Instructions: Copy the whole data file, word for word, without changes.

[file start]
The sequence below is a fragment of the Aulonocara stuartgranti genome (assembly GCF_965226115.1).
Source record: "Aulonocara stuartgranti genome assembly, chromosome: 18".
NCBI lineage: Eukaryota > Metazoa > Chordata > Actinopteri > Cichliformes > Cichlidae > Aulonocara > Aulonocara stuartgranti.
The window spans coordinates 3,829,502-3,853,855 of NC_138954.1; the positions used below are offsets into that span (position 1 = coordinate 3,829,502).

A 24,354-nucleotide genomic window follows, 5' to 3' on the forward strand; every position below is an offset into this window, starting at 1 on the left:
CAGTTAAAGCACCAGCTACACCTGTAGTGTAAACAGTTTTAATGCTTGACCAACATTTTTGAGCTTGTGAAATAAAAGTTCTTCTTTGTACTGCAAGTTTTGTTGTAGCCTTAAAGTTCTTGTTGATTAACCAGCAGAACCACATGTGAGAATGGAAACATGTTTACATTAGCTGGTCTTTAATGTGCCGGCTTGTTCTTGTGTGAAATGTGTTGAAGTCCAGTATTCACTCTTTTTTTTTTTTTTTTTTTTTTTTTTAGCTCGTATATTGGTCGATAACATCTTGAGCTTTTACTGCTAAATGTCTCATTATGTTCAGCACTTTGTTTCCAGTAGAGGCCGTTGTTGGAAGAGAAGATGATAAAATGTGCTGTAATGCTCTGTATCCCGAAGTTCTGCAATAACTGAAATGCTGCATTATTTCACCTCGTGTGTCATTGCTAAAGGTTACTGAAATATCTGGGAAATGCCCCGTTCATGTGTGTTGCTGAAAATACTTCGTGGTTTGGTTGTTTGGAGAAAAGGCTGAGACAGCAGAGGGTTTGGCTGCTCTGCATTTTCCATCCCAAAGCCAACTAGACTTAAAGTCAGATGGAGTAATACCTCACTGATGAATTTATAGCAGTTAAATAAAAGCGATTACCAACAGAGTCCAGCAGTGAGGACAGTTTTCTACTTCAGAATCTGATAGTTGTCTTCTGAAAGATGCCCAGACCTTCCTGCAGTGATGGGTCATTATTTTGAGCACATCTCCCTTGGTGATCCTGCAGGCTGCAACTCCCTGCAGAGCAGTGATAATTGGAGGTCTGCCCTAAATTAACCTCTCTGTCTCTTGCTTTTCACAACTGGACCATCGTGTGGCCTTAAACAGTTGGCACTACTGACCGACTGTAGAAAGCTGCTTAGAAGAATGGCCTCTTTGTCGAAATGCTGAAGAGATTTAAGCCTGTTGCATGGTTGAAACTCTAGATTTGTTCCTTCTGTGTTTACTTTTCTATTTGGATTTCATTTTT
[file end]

The sequence below is a fragment of the Aulonocara stuartgranti genome (assembly GCF_965226115.1).
Source record: "Aulonocara stuartgranti genome assembly, chromosome: 18".
NCBI lineage: Eukaryota > Metazoa > Chordata > Actinopteri > Cichliformes > Cichlidae > Aulonocara > Aulonocara stuartgranti.
The window spans coordinates 3,829,502-3,853,855 of NC_138954.1; the positions used below are offsets into that span (position 1 = coordinate 3,829,502).

A 24,354-nucleotide genomic window follows, 5' to 3' on the forward strand; every position below is an offset into this window, starting at 1 on the left:
CAGTTAAAGCACCAGCTACACCTGTAGTGTAAACAGTTTTAATGCTTGACCAACATTTTTGAGCTTGTGAAATAAAAGTTCTTCTTTGTACTGCAAGTTTTGTTGTAGCCTTAAAGTTCTTGTTGATTAACCAGCAGAACCACATGTGAGAATGGAAACATGTTTACATTAGCTGGTCTTTAATGTGCCGGCTTGTTCTTGTGTGAAATGTGTTGAAGTCCAGTATTCACTCTTTTTTTTTTTTTTTTTTTTTTTTTTAGCTCGTATATTGGTCGATAACATCTTGAGCTTTTACTGCTAAATGTCTCATTATGTTCAGCACTTTGTTTCCAGTAGAGGCCGTTGTTGGAAGAGAAGATGATAAAATGTGCTGTAATGCTCTGTATCCCGAAGTTCTGCAATAACTGAAATGCTGCATTATTTCACCTCGTGTGTCATTGCTAAAGGTTACTGAAATATCTGGGAAATGCCCCGTTCATGTGTGTTGCTGAAAATACTTCGTGGTTTGGTTGTTTGGAGAAAAGGCTGAGACAGCAGAGGGTTTGGCTGCTCTGCATTTTCCATCCCAAAGCCAACTAGACTTAAAGTCAGATGGAGTAATACCTCACTGATGAATTTATAGCAGTTAAATAAAAGCGATTACCAACAGAGTCCAGCAGTGAGGACAGTTTTCTACTTCAGAATCTGATAGTTGTCTTCTGAAAGATGCCCAGACCTTCCTGCAGTGATGGGTCATTATTTTGAGCACATCTCCCTTGGTGATCCTGCAGGCTGCAACTCCCTGCAGAGCAGTGATAATTGGAGGTCTGCCCTAAATTAACCTCTCTGTCTCTTGCTTTTCACAACTGGACCATCGTGTGGCCTTAAACAGTTGGCACTACTGACCGACTGTAGAAAGCTGCTTAGAAGAATGGCCTCTTTGTCGAAATGCTGAAGAGATTTAAGCCTGTTGCATGGTTGAAACTCTAGATTTGTTCCTTCTGTGTTTACTTTTCTATTTGGATTTCATTTTT